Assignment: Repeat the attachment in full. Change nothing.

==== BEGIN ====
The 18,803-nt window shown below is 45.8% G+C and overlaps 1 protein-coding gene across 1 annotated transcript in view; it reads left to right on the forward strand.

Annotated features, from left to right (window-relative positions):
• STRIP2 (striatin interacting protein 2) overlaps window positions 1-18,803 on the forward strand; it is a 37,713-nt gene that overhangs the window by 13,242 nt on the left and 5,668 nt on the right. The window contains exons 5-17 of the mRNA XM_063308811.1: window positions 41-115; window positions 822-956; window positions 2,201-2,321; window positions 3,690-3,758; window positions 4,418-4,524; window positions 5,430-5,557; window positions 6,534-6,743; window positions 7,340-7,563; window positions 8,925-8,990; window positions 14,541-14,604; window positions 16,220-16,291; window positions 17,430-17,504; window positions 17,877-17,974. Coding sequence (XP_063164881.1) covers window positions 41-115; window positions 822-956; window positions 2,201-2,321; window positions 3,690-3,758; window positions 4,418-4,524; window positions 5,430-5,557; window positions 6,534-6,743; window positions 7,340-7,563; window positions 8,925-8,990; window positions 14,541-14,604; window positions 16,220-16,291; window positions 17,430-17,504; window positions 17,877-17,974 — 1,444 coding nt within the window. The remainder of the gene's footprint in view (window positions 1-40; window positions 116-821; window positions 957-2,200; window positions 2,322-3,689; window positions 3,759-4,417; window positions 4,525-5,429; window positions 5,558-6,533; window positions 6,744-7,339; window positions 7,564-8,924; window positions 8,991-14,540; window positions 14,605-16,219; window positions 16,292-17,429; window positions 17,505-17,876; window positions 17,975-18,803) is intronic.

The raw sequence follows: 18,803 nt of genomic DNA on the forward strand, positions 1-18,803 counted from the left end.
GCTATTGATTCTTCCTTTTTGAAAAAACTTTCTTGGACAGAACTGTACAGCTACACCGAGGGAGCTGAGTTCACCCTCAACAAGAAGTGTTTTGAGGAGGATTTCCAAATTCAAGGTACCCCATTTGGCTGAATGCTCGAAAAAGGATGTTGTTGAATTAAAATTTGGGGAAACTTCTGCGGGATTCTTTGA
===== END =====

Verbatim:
The 18,803-nt window shown below is 45.8% G+C and overlaps 1 protein-coding gene across 1 annotated transcript in view; it reads left to right on the forward strand.

Annotated features, from left to right (window-relative positions):
• STRIP2 (striatin interacting protein 2) overlaps window positions 1-18,803 on the forward strand; it is a 37,713-nt gene that overhangs the window by 13,242 nt on the left and 5,668 nt on the right. The window contains exons 5-17 of the mRNA XM_063308811.1: window positions 41-115; window positions 822-956; window positions 2,201-2,321; window positions 3,690-3,758; window positions 4,418-4,524; window positions 5,430-5,557; window positions 6,534-6,743; window positions 7,340-7,563; window positions 8,925-8,990; window positions 14,541-14,604; window positions 16,220-16,291; window positions 17,430-17,504; window positions 17,877-17,974. Coding sequence (XP_063164881.1) covers window positions 41-115; window positions 822-956; window positions 2,201-2,321; window positions 3,690-3,758; window positions 4,418-4,524; window positions 5,430-5,557; window positions 6,534-6,743; window positions 7,340-7,563; window positions 8,925-8,990; window positions 14,541-14,604; window positions 16,220-16,291; window positions 17,430-17,504; window positions 17,877-17,974 — 1,444 coding nt within the window. The remainder of the gene's footprint in view (window positions 1-40; window positions 116-821; window positions 957-2,200; window positions 2,322-3,689; window positions 3,759-4,417; window positions 4,525-5,429; window positions 5,558-6,533; window positions 6,744-7,339; window positions 7,564-8,924; window positions 8,991-14,540; window positions 14,605-16,219; window positions 16,292-17,429; window positions 17,505-17,876; window positions 17,975-18,803) is intronic.

The raw sequence follows: 18,803 nt of genomic DNA on the forward strand, positions 1-18,803 counted from the left end.
GCTATTGATTCTTCCTTTTTGAAAAAACTTTCTTGGACAGAACTGTACAGCTACACCGAGGGAGCTGAGTTCACCCTCAACAAGAAGTGTTTTGAGGAGGATTTCCAAATTCAAGGTACCCCATTTGGCTGAATGCTCGAAAAAGGATGTTGTTGAATTAAAATTTGGGGAAACTTCTGCGGGATTCTTTGA